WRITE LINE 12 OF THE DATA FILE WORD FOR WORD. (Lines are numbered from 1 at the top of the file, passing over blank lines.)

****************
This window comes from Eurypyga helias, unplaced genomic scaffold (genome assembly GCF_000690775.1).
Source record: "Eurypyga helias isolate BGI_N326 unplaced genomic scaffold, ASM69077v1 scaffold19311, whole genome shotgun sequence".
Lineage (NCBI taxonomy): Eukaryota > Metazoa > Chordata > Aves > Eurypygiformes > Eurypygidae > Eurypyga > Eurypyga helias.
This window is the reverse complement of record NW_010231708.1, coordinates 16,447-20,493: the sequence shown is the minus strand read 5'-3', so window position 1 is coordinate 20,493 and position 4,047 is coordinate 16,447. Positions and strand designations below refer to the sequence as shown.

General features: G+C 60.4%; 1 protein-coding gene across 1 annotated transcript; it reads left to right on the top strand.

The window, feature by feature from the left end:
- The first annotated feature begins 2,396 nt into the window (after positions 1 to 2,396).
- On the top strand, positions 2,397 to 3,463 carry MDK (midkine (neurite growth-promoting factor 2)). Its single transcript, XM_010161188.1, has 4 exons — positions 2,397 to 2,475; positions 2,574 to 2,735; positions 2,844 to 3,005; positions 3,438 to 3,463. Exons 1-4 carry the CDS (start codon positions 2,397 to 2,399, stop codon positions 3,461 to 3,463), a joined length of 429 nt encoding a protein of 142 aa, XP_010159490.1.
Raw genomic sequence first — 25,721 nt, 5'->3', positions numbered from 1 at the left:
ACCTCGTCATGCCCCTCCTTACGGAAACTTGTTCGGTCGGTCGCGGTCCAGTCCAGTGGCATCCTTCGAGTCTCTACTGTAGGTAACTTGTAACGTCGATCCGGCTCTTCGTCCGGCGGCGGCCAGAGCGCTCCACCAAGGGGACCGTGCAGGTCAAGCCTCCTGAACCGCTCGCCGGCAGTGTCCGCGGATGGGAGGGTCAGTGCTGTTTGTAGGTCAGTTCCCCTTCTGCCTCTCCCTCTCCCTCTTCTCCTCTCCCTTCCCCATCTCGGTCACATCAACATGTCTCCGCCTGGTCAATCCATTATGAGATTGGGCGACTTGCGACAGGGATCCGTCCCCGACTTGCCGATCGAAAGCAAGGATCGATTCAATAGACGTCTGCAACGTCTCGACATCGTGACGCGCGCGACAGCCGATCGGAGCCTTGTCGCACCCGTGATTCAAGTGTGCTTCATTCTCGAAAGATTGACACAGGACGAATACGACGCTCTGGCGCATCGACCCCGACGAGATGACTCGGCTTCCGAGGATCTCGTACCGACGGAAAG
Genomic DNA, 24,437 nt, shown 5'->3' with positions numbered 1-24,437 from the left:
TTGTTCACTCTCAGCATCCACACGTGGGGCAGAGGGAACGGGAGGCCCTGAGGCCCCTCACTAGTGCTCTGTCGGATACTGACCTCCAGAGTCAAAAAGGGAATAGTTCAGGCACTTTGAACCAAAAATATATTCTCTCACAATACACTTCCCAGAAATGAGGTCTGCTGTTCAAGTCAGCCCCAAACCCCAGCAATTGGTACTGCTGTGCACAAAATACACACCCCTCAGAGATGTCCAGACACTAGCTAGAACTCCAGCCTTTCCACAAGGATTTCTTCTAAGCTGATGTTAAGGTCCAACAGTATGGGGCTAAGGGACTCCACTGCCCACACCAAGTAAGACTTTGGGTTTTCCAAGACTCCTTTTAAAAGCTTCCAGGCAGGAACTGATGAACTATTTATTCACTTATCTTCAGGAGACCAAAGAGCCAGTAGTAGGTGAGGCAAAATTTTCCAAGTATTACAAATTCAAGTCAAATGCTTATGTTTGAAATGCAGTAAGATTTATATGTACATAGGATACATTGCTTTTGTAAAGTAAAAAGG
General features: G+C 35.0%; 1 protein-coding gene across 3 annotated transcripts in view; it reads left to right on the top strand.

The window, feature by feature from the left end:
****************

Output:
TTGTTCACTCTCAGCATCCACACGTGGGGCAGAGGGAACGGGAGGCCCTGAGGCCCCTCACTAGTGCTCTGTCGGATACTGACCTCCAGAGTCAAAAAGGGAATAGTTCAGGCACTTTGAACCAAAAATATATTCTCTCACAATACACTTCCCAGAAATGAGGTCTGCTGTTCAAGTCAGCCCCAAACCCCAGCAATTGGTACTGCTGTGCACAAAATACACACCCCTCAGAGATGTCCAGACACTAGCTAGAACTCCAGCCTTTCCACAAGGATTTCTTCTAAGCTGATGTTAAGGTCCAACAGTATGGGGCTAAGGGACTCCACTGCCCACACCAAGTAAGACTTTGGGTTTTCCAAGACTCCTTTTAAAAGCTTCCAGGCAGGAACTGATGAACTATTTATTCACTTATCTTCAGGAGACCAAAGAGCCAGTAGTAGGTGAGGCAAAATTTTCCAAGTATTACAAATTCAAGTCAAATGCTTATGTTTGAAATGCAGTAAGATTTATATGTACATAGGATACATTGCTTTTGTAAAGTAAAAAGG